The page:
Varsity Laundry and the Federal Building block
The first washing machine was reputedly built in 1851 in an Oakland, California, gold-mining camp. A Mr. Davis used barrels with a plunger affair to keep the clothes stirred up, and an old donkey engine to furnish the power. He used his machines to set up a business washing miners' clothes commercially. In the late nineteenth and early twentieth centuries, similar "power laundries" sprang up all over the country.
It recalls the ebullient optimism of the 1920's
On February 21, 1929, the First National Building, the tallest and most lavish office building yet built in Ann Arbor, was opened amid great fanfare. More than 5,000 people attended the grand opening of the ten-story building at Main and Washington.
From harness making to work clothes
Soon after Herman Ehnis opened his harness shop at 116 West Liberty, he realized he had gone into a dying field. But by adroitly shifting his focus from horses to the workmen who cared for them, Ehnis created a business that is still here eighty-two years later.
The Associated Spring building recaps the city's economic history
The Associated Spring building, at 401 E. Stadium near Crisler Arena, has witnessed firsthand Ann Arbor's amazing economic evolution during the twentieth century. From 1910 to 1919, it housed a company that made wooden ladders. From 1919 to 1988, its workers produced metal springs for Detroit's carmakers. Subsequently renovated for office use, it's now the home of C-Text software, a national player in the fast-growing computer typesetting business.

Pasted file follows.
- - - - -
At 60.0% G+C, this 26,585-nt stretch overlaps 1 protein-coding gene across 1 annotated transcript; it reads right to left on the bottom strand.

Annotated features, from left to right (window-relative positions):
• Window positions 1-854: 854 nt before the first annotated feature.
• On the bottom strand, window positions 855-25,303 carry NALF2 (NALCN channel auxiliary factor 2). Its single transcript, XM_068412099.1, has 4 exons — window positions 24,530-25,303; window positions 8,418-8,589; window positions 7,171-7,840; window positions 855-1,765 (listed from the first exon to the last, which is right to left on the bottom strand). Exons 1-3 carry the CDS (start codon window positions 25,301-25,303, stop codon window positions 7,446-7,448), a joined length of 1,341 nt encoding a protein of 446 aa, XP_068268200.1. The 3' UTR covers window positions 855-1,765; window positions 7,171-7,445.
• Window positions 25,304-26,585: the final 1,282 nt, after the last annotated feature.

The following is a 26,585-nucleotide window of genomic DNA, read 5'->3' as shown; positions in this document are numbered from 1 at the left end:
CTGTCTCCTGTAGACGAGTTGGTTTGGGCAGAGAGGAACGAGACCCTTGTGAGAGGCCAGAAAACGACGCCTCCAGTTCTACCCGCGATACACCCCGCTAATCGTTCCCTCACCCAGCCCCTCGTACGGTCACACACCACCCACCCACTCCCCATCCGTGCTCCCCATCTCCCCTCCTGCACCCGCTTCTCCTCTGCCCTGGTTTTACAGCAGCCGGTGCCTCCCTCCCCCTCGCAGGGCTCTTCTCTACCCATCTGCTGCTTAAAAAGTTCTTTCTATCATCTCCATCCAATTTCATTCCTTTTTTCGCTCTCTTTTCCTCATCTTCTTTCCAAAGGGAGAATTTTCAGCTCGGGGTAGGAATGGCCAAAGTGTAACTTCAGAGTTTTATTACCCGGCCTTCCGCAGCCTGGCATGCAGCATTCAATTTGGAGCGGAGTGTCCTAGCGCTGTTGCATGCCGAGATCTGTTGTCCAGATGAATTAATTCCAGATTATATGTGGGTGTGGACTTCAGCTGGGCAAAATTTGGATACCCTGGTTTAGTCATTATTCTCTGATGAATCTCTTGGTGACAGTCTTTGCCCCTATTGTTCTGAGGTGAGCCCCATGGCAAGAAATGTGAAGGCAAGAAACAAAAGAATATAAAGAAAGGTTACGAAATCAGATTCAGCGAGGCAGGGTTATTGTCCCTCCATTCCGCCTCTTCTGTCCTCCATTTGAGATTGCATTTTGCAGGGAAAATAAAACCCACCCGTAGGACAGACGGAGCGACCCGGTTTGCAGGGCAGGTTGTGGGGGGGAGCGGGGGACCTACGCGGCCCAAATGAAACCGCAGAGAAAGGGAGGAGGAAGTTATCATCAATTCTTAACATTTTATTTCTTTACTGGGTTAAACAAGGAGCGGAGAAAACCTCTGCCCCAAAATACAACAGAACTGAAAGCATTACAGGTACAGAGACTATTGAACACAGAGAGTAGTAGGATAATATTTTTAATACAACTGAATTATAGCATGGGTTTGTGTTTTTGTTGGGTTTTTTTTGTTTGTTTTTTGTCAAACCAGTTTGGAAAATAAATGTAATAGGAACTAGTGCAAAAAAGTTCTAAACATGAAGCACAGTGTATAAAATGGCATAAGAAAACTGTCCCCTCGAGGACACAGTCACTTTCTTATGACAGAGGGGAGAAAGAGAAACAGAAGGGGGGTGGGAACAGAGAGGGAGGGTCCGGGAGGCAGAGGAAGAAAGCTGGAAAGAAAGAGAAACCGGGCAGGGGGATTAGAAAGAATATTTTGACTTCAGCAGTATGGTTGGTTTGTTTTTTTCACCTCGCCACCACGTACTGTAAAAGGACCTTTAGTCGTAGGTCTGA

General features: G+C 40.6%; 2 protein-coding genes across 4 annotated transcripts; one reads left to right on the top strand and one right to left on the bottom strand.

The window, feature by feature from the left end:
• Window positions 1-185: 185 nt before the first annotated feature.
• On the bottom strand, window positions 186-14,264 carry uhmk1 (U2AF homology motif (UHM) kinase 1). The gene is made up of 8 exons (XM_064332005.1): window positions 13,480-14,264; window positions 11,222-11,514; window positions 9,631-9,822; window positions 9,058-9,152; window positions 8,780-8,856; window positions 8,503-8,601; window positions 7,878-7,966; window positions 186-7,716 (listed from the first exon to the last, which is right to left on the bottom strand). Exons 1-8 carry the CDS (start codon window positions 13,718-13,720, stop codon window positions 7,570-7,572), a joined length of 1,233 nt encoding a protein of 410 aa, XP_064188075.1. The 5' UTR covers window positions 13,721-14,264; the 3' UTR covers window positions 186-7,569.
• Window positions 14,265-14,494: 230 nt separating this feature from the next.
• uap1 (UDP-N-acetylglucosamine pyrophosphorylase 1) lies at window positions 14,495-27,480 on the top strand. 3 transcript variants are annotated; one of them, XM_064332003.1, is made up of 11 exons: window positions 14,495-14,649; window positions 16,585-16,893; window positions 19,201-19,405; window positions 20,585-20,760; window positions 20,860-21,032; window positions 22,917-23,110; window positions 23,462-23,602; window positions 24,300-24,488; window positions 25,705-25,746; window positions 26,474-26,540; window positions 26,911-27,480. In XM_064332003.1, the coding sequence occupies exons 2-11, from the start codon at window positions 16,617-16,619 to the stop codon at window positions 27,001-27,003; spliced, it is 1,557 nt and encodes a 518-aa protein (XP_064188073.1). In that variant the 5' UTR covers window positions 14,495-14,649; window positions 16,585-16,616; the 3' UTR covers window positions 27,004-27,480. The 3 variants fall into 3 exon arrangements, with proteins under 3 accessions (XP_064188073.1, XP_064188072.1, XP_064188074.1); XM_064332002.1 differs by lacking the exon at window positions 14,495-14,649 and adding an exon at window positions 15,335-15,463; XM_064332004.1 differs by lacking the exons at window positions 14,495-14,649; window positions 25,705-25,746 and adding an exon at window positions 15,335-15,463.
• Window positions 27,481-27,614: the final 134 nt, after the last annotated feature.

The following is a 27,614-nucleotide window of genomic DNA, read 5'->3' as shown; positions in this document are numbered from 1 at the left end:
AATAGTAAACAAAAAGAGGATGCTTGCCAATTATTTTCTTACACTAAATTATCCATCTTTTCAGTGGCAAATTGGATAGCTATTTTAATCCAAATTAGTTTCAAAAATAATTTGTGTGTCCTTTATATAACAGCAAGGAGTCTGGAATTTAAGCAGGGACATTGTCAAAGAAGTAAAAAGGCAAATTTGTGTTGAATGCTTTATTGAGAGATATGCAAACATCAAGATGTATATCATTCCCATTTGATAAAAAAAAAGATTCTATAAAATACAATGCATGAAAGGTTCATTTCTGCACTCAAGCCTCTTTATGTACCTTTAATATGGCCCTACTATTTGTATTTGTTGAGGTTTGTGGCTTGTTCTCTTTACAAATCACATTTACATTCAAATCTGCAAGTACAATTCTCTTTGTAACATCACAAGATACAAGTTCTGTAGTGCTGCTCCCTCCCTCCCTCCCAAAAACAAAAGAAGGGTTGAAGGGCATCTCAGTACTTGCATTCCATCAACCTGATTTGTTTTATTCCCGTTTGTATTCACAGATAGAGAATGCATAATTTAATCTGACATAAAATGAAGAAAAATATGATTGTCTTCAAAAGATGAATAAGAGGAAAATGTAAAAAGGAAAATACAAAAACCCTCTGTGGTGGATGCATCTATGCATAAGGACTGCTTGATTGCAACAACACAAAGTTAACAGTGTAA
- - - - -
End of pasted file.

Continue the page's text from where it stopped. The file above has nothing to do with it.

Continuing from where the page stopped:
When Walter Mast went into business for himself in 1942, there were nine shoe stores on the street. Today, Mast's is the sole survivor.
When Walter Mast opened his shoe store on Main Street in 1942, friends warned him he would never make a go of it. Not only were there eight other shoe stores nearby, but he sold only one line. Now, forty-nine years later, Mast's is the last shoe store on Main Street.
Keeping up with the changing Ann Arbor funeral
Muehlig Funeral Chapel's 1928 move to the corner of Fourth Avenue and William was a milestone in the changing funeral practices of Ann Arbor. When Florian C. Muehlig began making caskets as a sideline to his furniture business in 1852, "families took care of their own, even burying them on their own property," says Dave Hamel, who today is co-owner of the firm with Neil Bidwell and Florian's great-grandson, Bob Muehlig. "Now it has evolved to have others handle it."
The Ann Arbor Fluff Rug Company turned old carpets into new
For more than forty years, from 1895 to 1936, thrifty home owners from all over the United States sent their old carpets to Ann Arbor for recycling. At the Ann Arbor Fluff Rug Company, 409-421 West Huron (now replaced by the Performance Network building), worn, shabby carpets were cut and rewoven using machinery developed by owner Henry Schlemmer. The end product was a new rug of a more mottled color than the original but sturdy and strong and usable on both sides.